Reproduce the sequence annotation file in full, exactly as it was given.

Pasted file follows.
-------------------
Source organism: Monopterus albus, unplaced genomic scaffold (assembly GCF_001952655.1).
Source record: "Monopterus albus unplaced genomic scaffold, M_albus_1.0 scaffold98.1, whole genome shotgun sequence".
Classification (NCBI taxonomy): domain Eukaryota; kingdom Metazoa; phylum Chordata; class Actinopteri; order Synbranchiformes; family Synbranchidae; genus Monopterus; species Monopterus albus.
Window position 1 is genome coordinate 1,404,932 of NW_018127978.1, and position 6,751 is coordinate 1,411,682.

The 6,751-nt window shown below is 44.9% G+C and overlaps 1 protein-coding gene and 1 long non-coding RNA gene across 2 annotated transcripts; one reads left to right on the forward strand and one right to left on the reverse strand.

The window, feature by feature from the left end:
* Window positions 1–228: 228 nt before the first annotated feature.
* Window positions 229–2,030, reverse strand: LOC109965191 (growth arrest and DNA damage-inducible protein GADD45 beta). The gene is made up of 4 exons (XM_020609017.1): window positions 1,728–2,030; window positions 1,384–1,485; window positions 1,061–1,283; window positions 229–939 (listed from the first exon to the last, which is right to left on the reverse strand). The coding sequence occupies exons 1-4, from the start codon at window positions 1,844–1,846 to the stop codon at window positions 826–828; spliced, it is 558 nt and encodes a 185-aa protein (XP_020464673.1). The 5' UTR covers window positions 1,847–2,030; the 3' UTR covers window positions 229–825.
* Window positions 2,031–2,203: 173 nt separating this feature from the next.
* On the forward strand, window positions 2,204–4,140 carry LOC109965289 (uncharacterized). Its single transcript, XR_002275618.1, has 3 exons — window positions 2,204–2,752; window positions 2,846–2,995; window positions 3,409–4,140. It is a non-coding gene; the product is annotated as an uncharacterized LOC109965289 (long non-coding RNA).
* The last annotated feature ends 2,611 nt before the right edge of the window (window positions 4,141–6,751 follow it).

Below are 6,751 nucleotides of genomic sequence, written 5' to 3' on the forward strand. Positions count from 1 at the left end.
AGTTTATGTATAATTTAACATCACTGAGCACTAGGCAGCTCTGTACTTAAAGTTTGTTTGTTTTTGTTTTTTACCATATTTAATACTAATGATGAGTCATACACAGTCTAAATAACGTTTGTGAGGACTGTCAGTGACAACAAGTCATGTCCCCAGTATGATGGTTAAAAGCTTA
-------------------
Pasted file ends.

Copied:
Source organism: Monopterus albus, unplaced genomic scaffold (assembly GCF_001952655.1).
Source record: "Monopterus albus unplaced genomic scaffold, M_albus_1.0 scaffold98.1, whole genome shotgun sequence".
Classification (NCBI taxonomy): domain Eukaryota; kingdom Metazoa; phylum Chordata; class Actinopteri; order Synbranchiformes; family Synbranchidae; genus Monopterus; species Monopterus albus.
Window position 1 is genome coordinate 1,404,932 of NW_018127978.1, and position 6,751 is coordinate 1,411,682.

The 6,751-nt window shown below is 44.9% G+C and overlaps 1 protein-coding gene and 1 long non-coding RNA gene across 2 annotated transcripts; one reads left to right on the forward strand and one right to left on the reverse strand.

The window, feature by feature from the left end:
* Window positions 1–228: 228 nt before the first annotated feature.
* Window positions 229–2,030, reverse strand: LOC109965191 (growth arrest and DNA damage-inducible protein GADD45 beta). The gene is made up of 4 exons (XM_020609017.1): window positions 1,728–2,030; window positions 1,384–1,485; window positions 1,061–1,283; window positions 229–939 (listed from the first exon to the last, which is right to left on the reverse strand). The coding sequence occupies exons 1-4, from the start codon at window positions 1,844–1,846 to the stop codon at window positions 826–828; spliced, it is 558 nt and encodes a 185-aa protein (XP_020464673.1). The 5' UTR covers window positions 1,847–2,030; the 3' UTR covers window positions 229–825.
* Window positions 2,031–2,203: 173 nt separating this feature from the next.
* On the forward strand, window positions 2,204–4,140 carry LOC109965289 (uncharacterized). Its single transcript, XR_002275618.1, has 3 exons — window positions 2,204–2,752; window positions 2,846–2,995; window positions 3,409–4,140. It is a non-coding gene; the product is annotated as an uncharacterized LOC109965289 (long non-coding RNA).
* The last annotated feature ends 2,611 nt before the right edge of the window (window positions 4,141–6,751 follow it).

Below are 6,751 nucleotides of genomic sequence, written 5' to 3' on the forward strand. Positions count from 1 at the left end.
AGTTTATGTATAATTTAACATCACTGAGCACTAGGCAGCTCTGTACTTAAAGTTTGTTTGTTTTTGTTTTTTACCATATTTAATACTAATGATGAGTCATACACAGTCTAAATAACGTTTGTGAGGACTGTCAGTGACAACAAGTCATGTCCCCAGTATGATGGTTAAAAGCTTA